The migrant flows into Europe via Turkey over the past year have handed Erdogan leverage over the EU, which has lambasted him for cracking down on domestic dissenters and kept Turkey’s longstanding bid for membership of the bloc largely on hold. Last Friday, when commenting on the EU call for Turkish terrorism-rule changes, Erdogan said “we are going our way and you go yours.” He also dared the bloc to “go make a deal with whoever you can.” In a further sign of Ankara’s renewed confidence in dealing with the EU, Burhan Kuzu, a former adviser to Erdogan, said earlier on Wednesday that Turkey would send refugees to Europe should the EU Parliament make a “wrong decision” in the deliberations over visa-free status for Turkey. “That is blackmail,” said Sophie in ’t Veld, a Dutch member of the EU Parliament’s Liberal group. She called Erdogan a “dictator.” Cecilia Wikstroem, a Swedish Liberal, said “something is rotten in this.”

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This is Europe’s epic failure. And that is what the UK Brexit vote next month is really about: do you want to be part of this?

European Rights Watchdog Complains About Greek Refugee Camps Conditions (R.)

Urgent measures are need to address overcrowding and poor living conditions in refugee and migrant camps in Greece, Europe’s top rights watchdog warned on Wednesday. The Council of Europe, which brings together 47 countries, said some facilities were “sub-standard” and able to provide no more than the most basic needs such as food, hygiene products and blankets. The report echoes warnings by other rights groups and aid agencies who say Greece has been unable to care properly for the more than 800,000 people reaching its shores in the last year, fleeing wars or poverty in the Middle East and Africa. The Council described dire living conditions in several sites visited on a March 7-11 trip, just before the EU and Turkey reached a deal that reduced arrivals but increased the number of people held in detention awaiting asylum decisions or deportation.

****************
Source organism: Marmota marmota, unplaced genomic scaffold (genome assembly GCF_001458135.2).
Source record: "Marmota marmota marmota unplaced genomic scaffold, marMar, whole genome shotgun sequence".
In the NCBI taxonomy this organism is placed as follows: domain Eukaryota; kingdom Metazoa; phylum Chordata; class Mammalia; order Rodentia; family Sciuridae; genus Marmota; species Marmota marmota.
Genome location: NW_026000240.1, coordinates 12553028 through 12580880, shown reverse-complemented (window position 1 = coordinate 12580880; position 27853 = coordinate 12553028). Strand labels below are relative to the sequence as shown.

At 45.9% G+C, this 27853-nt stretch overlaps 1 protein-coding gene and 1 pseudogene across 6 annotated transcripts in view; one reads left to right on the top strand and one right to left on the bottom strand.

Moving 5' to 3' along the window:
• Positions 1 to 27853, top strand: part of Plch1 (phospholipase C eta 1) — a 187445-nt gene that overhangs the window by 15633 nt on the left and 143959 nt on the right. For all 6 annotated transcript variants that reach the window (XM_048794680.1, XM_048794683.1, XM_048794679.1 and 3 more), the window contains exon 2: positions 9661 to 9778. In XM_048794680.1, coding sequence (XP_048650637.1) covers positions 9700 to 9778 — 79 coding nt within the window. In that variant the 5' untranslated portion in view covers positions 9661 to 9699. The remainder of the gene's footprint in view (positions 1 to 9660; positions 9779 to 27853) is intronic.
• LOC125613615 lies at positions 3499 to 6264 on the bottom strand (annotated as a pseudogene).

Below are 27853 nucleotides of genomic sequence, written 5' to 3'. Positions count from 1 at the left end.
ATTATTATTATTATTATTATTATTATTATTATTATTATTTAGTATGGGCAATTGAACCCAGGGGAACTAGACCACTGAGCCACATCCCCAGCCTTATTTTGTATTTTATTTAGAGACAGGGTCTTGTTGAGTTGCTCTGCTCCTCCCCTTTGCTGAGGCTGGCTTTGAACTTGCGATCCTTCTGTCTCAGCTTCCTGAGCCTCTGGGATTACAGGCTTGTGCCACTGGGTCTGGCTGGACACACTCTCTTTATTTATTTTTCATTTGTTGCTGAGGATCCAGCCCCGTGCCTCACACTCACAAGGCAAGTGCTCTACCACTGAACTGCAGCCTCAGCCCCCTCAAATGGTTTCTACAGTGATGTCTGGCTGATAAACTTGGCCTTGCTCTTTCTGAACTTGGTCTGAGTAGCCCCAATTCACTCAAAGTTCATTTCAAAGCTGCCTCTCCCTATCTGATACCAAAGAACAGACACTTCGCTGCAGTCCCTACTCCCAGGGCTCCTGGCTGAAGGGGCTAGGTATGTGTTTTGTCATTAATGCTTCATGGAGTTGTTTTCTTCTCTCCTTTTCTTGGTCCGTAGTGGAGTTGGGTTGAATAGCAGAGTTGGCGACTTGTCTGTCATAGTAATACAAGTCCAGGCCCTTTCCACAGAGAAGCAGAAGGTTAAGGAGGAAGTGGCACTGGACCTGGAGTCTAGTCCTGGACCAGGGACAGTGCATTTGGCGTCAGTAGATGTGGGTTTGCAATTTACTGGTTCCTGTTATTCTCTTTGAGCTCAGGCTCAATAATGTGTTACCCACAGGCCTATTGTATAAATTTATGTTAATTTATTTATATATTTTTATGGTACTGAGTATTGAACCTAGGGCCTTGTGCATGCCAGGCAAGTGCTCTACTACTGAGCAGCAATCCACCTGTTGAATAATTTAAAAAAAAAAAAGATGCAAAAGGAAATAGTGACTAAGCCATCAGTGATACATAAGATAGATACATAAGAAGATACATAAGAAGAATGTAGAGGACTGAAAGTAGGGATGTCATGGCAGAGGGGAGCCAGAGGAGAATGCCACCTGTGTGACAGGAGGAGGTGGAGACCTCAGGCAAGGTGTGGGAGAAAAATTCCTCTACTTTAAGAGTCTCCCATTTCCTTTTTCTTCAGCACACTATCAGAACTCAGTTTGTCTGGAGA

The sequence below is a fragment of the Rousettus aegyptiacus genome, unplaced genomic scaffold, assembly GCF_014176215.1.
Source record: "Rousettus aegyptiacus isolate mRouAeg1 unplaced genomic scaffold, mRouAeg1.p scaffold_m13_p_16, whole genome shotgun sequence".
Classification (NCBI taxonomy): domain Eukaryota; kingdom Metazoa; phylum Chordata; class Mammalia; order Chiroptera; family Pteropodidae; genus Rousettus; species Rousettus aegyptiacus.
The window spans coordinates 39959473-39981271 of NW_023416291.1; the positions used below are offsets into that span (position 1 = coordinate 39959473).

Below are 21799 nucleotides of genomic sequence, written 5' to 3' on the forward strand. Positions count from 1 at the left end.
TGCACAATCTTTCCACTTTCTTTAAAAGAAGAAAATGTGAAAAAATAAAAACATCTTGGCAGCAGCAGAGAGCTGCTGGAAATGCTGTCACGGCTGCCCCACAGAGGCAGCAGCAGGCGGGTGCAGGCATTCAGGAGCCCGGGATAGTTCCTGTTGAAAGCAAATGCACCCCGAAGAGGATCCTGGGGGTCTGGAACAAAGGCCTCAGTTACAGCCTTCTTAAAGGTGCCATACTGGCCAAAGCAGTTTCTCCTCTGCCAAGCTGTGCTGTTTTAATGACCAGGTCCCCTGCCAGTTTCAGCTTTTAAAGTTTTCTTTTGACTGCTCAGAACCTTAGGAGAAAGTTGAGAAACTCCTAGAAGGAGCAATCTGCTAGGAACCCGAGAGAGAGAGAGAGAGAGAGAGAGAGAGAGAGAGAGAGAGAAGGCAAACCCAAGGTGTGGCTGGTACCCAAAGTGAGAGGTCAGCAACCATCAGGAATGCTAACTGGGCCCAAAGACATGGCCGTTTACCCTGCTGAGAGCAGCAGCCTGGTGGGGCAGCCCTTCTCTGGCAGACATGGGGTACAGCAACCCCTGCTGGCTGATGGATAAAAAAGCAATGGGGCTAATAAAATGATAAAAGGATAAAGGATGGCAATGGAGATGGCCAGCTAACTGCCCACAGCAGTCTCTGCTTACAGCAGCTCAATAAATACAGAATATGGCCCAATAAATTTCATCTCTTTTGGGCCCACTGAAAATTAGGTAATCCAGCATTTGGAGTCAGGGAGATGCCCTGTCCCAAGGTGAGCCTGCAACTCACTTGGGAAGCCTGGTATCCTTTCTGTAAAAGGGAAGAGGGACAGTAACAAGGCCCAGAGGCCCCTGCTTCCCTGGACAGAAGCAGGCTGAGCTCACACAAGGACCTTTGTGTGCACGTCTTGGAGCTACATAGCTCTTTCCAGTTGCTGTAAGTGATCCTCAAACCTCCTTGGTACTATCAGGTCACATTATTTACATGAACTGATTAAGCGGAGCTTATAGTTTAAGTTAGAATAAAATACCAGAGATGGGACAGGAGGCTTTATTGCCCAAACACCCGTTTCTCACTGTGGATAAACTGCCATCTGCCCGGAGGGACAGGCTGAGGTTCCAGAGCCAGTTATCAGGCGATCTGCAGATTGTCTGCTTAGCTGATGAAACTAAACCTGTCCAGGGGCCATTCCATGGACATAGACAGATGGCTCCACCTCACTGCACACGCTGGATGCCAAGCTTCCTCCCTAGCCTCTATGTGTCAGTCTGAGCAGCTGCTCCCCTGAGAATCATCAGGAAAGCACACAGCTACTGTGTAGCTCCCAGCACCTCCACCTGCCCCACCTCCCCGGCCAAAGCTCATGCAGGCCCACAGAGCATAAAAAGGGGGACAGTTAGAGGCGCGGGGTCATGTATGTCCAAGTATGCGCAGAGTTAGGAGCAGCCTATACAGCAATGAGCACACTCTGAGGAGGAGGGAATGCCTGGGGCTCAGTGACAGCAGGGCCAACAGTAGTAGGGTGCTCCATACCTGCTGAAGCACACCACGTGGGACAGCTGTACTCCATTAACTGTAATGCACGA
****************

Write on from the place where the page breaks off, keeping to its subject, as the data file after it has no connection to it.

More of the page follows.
It said in its report that people who reached Greece were locked away in violation of international human rights standards and lacked legal access. At Greece’s Nea Kavala temporary transit camp, people were left burning trash to keep warm and sleeping in mud-soaked tents, according to the report. The Council called for the closure of a makeshift camp in Idomeni, where some 10,000 people have been stranded en route to northern Europe due to the closure of Macedonia’s border. Germany has taken in most of the 1.3 million refugees and migrants who reached Europe across the Mediterranean in the past year, triggering bitter disputes among the 28 EU member states on how to handle the influx. Europe’s deal with Turkey last month gave its leaders some breathing space but has come under pressure since Prime Minister Ahmet Davutoglu, one of the sponsors of the accord, stepped down.

The morality and legality of the deal has been challenged by human rights groups, however, and a provision to grant Turkish citizens visa-free travel to Europe in exchange for Ankara’s help remains politically contentious. In a separate report, a trio of European Parliamentarians on Tuesday described the poor conditions faced by people who have been returned to Turkey under the deal. “We have seen how the migration policies imposed by the European Union have terrible consequences on the lives of thousands of people,” said Cornelia Ernst, a German member of the European Parliament and a co-author of that report. “Turkey has been hired as a deportation agency, putting into practice the migration policies designed in Brussels.”